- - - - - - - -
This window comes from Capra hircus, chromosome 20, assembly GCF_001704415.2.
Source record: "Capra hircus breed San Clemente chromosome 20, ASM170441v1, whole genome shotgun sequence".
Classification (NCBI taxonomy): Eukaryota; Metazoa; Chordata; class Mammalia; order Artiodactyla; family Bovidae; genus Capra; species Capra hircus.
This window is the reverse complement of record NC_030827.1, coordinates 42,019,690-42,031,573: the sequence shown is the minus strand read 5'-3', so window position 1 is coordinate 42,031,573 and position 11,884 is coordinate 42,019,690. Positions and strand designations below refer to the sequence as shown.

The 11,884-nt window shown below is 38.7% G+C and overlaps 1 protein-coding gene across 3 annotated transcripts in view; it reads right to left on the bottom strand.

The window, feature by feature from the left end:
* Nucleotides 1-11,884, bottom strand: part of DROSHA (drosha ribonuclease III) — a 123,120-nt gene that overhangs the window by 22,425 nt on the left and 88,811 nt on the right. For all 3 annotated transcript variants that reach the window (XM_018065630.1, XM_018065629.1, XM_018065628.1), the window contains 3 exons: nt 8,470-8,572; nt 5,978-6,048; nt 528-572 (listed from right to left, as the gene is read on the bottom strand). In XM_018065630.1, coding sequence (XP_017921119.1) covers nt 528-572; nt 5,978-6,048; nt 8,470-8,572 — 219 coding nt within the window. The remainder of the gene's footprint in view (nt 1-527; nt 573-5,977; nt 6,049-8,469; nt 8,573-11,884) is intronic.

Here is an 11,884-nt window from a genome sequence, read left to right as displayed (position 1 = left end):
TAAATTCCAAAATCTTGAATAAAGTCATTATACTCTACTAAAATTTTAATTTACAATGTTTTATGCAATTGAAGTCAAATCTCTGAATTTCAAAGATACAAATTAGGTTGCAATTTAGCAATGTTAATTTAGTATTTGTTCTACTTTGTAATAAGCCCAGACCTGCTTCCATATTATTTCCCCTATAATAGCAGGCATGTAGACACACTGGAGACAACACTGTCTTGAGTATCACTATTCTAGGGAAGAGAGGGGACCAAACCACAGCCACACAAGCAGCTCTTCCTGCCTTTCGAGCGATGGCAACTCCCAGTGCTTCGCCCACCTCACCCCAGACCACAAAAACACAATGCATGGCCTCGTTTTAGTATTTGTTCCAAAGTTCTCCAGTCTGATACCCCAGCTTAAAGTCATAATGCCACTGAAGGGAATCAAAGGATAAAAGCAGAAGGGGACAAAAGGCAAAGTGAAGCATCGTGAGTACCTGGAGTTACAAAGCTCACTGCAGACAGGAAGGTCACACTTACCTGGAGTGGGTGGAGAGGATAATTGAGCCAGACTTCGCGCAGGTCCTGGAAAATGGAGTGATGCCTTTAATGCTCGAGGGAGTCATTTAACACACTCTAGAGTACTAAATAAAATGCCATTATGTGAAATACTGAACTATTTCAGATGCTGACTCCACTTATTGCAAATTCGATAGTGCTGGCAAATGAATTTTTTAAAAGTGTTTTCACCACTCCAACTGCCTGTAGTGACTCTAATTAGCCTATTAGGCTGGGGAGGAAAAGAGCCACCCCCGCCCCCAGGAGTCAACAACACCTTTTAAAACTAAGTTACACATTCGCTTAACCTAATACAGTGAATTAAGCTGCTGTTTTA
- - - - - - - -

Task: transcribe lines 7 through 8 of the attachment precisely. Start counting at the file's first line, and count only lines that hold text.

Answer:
* Nucleotides 1-11,884, bottom strand: part of DROSHA (drosha ribonuclease III) — a 123,120-nt gene that overhangs the window by 22,425 nt on the left and 88,811 nt on the right. For all 3 annotated transcript variants that reach the window (XM_018065630.1, XM_018065629.1, XM_018065628.1), the window contains 3 exons: nt 8,470-8,572; nt 5,978-6,048; nt 528-572 (listed from right to left, as the gene is read on the bottom strand). In XM_018065630.1, coding sequence (XP_017921119.1) covers nt 528-572; nt 5,978-6,048; nt 8,470-8,572 — 219 coding nt within the window. The remainder of the gene's footprint in view (nt 1-527; nt 573-5,977; nt 6,049-8,469; nt 8,573-11,884) is intronic.

Here is an 11,884-nt window from a genome sequence, read left to right as displayed (position 1 = left end):